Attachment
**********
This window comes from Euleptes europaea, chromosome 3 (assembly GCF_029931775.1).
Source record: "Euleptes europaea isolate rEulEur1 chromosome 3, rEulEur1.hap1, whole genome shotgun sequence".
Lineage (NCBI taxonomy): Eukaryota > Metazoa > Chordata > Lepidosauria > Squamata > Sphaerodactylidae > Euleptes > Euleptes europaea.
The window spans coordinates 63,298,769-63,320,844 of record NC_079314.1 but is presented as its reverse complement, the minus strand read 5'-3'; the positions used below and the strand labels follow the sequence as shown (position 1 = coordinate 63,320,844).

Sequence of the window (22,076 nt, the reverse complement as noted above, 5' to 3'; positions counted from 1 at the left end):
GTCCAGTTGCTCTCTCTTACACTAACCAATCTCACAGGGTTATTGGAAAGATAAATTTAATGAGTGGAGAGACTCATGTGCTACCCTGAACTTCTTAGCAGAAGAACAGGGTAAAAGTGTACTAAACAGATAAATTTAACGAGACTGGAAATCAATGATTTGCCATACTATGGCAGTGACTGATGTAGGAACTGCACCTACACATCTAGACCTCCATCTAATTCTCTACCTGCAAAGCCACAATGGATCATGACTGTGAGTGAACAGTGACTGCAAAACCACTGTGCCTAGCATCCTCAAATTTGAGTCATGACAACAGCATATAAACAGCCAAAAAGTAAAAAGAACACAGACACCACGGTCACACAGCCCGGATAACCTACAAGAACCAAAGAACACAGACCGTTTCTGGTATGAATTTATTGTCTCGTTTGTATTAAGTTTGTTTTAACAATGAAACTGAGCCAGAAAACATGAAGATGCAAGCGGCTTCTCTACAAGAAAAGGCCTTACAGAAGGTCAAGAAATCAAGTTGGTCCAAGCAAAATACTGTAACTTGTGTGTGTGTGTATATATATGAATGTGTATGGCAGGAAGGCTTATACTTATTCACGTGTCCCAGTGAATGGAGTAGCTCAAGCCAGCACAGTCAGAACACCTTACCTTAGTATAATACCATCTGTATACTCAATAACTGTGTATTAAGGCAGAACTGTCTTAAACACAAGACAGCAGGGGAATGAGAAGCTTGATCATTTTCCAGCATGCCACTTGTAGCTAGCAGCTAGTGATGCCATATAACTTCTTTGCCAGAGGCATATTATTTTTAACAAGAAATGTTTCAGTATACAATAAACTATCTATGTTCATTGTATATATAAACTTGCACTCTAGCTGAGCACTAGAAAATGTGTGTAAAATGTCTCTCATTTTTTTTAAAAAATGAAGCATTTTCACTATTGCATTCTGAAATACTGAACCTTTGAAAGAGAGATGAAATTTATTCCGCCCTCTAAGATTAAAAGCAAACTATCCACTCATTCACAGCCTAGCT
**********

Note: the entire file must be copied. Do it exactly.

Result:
This window comes from Euleptes europaea, chromosome 3 (assembly GCF_029931775.1).
Source record: "Euleptes europaea isolate rEulEur1 chromosome 3, rEulEur1.hap1, whole genome shotgun sequence".
Lineage (NCBI taxonomy): Eukaryota > Metazoa > Chordata > Lepidosauria > Squamata > Sphaerodactylidae > Euleptes > Euleptes europaea.
The window spans coordinates 63,298,769-63,320,844 of record NC_079314.1 but is presented as its reverse complement, the minus strand read 5'-3'; the positions used below and the strand labels follow the sequence as shown (position 1 = coordinate 63,320,844).

Sequence of the window (22,076 nt, the reverse complement as noted above, 5' to 3'; positions counted from 1 at the left end):
GTCCAGTTGCTCTCTCTTACACTAACCAATCTCACAGGGTTATTGGAAAGATAAATTTAATGAGTGGAGAGACTCATGTGCTACCCTGAACTTCTTAGCAGAAGAACAGGGTAAAAGTGTACTAAACAGATAAATTTAACGAGACTGGAAATCAATGATTTGCCATACTATGGCAGTGACTGATGTAGGAACTGCACCTACACATCTAGACCTCCATCTAATTCTCTACCTGCAAAGCCACAATGGATCATGACTGTGAGTGAACAGTGACTGCAAAACCACTGTGCCTAGCATCCTCAAATTTGAGTCATGACAACAGCATATAAACAGCCAAAAAGTAAAAAGAACACAGACACCACGGTCACACAGCCCGGATAACCTACAAGAACCAAAGAACACAGACCGTTTCTGGTATGAATTTATTGTCTCGTTTGTATTAAGTTTGTTTTAACAATGAAACTGAGCCAGAAAACATGAAGATGCAAGCGGCTTCTCTACAAGAAAAGGCCTTACAGAAGGTCAAGAAATCAAGTTGGTCCAAGCAAAATACTGTAACTTGTGTGTGTGTGTATATATATGAATGTGTATGGCAGGAAGGCTTATACTTATTCACGTGTCCCAGTGAATGGAGTAGCTCAAGCCAGCACAGTCAGAACACCTTACCTTAGTATAATACCATCTGTATACTCAATAACTGTGTATTAAGGCAGAACTGTCTTAAACACAAGACAGCAGGGGAATGAGAAGCTTGATCATTTTCCAGCATGCCACTTGTAGCTAGCAGCTAGTGATGCCATATAACTTCTTTGCCAGAGGCATATTATTTTTAACAAGAAATGTTTCAGTATACAATAAACTATCTATGTTCATTGTATATATAAACTTGCACTCTAGCTGAGCACTAGAAAATGTGTGTAAAATGTCTCTCATTTTTTTTAAAAAATGAAGCATTTTCACTATTGCATTCTGAAATACTGAACCTTTGAAAGAGAGATGAAATTTATTCCGCCCTCTAAGATTAAAAGCAAACTATCCACTCATTCACAGCCTAGCT